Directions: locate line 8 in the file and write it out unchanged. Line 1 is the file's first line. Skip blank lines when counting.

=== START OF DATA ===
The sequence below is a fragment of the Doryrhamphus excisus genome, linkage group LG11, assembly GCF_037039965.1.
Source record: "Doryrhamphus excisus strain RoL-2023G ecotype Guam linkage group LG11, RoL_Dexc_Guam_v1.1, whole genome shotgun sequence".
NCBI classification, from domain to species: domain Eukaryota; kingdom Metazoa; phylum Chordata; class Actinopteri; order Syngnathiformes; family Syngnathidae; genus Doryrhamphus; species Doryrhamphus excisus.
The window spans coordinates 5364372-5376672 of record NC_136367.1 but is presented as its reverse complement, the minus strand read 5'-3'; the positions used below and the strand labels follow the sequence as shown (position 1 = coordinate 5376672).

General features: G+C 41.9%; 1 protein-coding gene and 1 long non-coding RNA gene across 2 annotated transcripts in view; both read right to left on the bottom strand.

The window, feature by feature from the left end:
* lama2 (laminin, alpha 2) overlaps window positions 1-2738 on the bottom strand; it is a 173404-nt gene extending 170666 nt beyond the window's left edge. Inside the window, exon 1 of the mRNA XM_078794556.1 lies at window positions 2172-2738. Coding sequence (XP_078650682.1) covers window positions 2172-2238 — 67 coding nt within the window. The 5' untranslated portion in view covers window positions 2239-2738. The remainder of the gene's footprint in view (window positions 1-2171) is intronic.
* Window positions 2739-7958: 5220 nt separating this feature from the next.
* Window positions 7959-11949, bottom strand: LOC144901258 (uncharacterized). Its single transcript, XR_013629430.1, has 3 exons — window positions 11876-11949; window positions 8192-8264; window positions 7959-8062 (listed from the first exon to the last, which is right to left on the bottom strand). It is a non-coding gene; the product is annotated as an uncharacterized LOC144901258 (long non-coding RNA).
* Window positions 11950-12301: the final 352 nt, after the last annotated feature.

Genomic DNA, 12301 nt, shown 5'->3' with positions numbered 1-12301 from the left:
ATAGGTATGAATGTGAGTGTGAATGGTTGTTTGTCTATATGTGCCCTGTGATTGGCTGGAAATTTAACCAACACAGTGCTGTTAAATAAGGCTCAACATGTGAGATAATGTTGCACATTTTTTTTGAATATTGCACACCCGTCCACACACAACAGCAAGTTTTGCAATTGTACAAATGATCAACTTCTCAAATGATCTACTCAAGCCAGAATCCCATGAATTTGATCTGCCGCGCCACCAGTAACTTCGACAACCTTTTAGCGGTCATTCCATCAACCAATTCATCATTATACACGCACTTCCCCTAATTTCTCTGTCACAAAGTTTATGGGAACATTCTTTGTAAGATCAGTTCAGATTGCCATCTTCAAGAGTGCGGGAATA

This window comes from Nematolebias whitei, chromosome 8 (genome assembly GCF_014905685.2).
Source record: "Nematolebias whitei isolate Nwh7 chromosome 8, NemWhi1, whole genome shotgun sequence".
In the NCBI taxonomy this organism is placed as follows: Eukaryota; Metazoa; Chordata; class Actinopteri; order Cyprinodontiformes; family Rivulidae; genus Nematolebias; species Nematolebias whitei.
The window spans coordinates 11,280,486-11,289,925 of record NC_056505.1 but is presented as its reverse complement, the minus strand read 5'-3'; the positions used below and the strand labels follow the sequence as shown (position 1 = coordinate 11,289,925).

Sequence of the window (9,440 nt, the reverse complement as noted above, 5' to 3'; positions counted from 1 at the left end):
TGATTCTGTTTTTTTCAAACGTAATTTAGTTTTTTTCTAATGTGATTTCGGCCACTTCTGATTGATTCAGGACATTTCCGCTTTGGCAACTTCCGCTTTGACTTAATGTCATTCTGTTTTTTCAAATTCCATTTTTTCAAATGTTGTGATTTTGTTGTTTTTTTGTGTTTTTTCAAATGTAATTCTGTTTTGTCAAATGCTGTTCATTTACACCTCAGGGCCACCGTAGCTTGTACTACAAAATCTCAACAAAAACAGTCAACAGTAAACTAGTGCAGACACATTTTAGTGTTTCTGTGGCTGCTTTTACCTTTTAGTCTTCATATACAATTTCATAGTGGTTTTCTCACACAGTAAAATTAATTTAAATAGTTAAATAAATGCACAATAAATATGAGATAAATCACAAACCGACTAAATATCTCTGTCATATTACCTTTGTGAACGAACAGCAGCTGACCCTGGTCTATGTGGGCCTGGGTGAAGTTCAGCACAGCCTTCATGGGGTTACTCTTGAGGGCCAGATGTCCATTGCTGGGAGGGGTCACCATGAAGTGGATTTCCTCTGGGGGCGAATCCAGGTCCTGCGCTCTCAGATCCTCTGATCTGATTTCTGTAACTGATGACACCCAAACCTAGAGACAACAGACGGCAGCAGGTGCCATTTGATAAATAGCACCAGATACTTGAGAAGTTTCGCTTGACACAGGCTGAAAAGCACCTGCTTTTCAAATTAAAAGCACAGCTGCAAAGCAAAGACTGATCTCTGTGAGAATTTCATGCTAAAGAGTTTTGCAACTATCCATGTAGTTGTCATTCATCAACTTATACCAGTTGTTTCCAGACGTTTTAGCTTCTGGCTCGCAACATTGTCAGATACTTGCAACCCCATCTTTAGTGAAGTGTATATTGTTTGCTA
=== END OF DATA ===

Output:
* Window positions 2739-7958: 5220 nt separating this feature from the next.